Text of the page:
Discussion | Architecture for alluring retirement villages

Retirees move into retirement villages seeking accommodation more suited to them than their current homes. Being their last property, there is little room for compromise. When essential features and amenities align with their affordability, the proposition becomes compelling and irresistible.

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Patrick Ong discusses Inertia in Aged Care Archetypes

Why are we still discussing improvements to aged care accommodation in Australia? After all, few were surprised by the recent Royal Commission’s report recommending smaller resident groupings.

The answer to the preceding question is likely, “institutional creep”, a tendency for operations to drift away from an unfamiliar ideal and back to established ways*.

“It’s always, always, always easier to do things the usual way …” Dr Bill Thomas.

Institutional creep can be addressed through establishing well-defined goals at the inception of a project followed by an uncompromising pursuit by the project team to maintain those goals. Minimizing institutional creep requires an experienced design team with a competent understanding of operations and practical solutions. A team skilled to manoeuvre cynicisms into constructive outcomes.

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ACGP – Creating a community

Recently Director Greg Anson presented the Ashwood Chadstone Gateway Project at the Innovation in Social Housing seminar hosted by the Australian Housing Institute. The presentation focused on how the architectural response helped to create a community.

Since opening in 2013, the development has fostered a strong and vibrant community that enriches the lives of the people who live there and the community around them. The project is a a leading example of our design philosophy at work – creating opportunities for better experiences through socially responsive architectural solutions.

The proof that this approach delivers ongoing value is best expressed by the community of the Ashwood Chadstone Gateway. We recently interviewed the residents and PPHA staff about their experiences and the social benefits this development has achieved.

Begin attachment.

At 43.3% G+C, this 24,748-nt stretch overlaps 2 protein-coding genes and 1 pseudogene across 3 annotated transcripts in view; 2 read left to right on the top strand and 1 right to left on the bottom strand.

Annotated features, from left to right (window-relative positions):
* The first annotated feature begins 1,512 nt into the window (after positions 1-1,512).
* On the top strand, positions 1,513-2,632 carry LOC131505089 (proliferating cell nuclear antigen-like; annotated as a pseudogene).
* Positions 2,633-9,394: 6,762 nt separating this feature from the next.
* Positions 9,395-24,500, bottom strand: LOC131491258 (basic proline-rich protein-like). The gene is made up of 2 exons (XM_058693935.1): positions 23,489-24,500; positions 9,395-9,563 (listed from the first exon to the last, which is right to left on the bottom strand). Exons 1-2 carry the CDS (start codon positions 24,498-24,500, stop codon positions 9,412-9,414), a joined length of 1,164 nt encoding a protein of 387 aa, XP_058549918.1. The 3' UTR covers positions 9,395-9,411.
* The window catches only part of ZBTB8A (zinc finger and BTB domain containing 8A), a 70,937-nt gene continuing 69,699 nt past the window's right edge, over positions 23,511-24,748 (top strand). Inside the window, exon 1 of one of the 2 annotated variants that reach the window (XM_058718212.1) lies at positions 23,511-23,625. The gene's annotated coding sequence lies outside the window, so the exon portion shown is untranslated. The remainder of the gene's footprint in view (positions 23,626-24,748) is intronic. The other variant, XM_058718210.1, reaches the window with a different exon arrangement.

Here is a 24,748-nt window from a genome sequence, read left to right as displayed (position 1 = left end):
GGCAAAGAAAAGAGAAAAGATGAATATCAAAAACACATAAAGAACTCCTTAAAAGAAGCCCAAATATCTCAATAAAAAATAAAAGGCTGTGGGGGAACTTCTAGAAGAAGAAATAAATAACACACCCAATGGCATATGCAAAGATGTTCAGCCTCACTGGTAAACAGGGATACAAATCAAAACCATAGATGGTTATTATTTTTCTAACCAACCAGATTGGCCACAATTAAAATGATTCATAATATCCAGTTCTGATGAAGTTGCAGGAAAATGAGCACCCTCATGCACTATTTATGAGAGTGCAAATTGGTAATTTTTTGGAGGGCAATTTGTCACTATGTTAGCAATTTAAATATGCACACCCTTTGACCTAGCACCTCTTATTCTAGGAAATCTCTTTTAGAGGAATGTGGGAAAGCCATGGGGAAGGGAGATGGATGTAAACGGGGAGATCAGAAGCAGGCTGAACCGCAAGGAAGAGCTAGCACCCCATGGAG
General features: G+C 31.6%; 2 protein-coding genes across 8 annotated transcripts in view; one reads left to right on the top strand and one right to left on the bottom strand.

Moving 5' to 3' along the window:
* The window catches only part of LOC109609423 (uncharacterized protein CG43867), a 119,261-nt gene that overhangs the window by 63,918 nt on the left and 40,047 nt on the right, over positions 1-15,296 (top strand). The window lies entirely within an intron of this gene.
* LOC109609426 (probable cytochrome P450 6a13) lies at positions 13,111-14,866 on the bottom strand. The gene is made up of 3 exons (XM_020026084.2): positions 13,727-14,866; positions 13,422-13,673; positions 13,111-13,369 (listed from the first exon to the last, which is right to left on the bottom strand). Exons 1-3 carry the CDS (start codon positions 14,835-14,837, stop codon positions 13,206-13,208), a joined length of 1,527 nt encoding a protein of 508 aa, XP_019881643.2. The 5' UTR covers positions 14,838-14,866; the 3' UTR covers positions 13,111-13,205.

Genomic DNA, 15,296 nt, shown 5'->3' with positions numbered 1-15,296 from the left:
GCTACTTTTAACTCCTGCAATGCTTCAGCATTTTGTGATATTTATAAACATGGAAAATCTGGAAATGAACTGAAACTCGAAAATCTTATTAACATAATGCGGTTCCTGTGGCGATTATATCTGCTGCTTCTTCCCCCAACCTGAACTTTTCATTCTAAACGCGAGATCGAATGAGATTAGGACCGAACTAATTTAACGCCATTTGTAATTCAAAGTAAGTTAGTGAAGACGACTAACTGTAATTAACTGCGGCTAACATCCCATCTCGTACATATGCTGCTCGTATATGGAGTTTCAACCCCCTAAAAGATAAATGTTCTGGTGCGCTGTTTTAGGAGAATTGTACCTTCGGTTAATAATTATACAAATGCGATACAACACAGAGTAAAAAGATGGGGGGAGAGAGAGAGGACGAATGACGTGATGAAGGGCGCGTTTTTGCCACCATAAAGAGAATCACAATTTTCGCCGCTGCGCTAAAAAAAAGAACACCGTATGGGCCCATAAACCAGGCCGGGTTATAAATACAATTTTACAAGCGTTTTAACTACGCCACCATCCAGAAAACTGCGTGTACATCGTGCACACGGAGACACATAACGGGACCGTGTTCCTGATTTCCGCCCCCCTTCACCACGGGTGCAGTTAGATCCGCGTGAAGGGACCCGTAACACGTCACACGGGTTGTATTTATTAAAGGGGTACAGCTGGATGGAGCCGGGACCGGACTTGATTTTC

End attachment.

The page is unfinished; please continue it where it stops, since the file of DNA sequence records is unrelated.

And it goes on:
Watch the video below to learn how the architectural solution created a community.

Roberts Street Apartments official opening

Opened on 21st September date by the Minister for Housing Robert Wynn, the $11.6 million Roberts Street Public Housing redevelopment provides 47 new homes for older residents in a safe and environmentally sustainable environment.

The redevelopment sees the ageing 1960’s public housing old bedsit units located in Northcote redeveloped into new secure 1.5 bedroom apartments, which include a flexi room to accommodate a carer or be used for storage. Units are also adaptable for people with a disability. Congratulations to all involved in the Roberts Street project!

Cumberland View Retirement Village Community Centre

FMSA Architecture and FMSA Interiors have recently undertaken upgrade works to existing facilities at the Cumberland View Retirement Village Community Centre. The completed works include the refurbishment of the entry foyer and reception areas, offices, lounge area, café, multi-purpose hall, stage, kiosk, corridors and toilets including the selection of all furniture, lighting and artwork.

Works currently in progress on the facility include the design of a new glazed conservatory, outdoor terraced areas, refurbishment of the gymnasium and swimming pool facilities.

Ageing Asia Investment Forum

On 5th and 6th April the first Asian conference specifically related to housing and services for Asia’s ageing population was held in Singapore. Michael Fooks of our practice was invited as a guest speaker in his capacity as an architect with specialist knowledge in independent senior living communities and aged care facilities.

The Forum was a business event for CEOs and senior level decision makers to discuss investment and partnership opportunities. Its focus was on key growth industries such as Property, Aged Care & Nursing, Healthcare, Wellness and Finance and Investment that were likely to benefit from capturing Asia’s 1.2 billion ageing baby boomers with high disposable income.

The panel of speakers represented pioneers and experts in the ageing market from China, India, Europe, USA, Philippines, Australia, New Zealand, Thailand, Malaysia and Singapore.

The Forum is scheduled to become an annual event to be held in the various capital cities of Asia.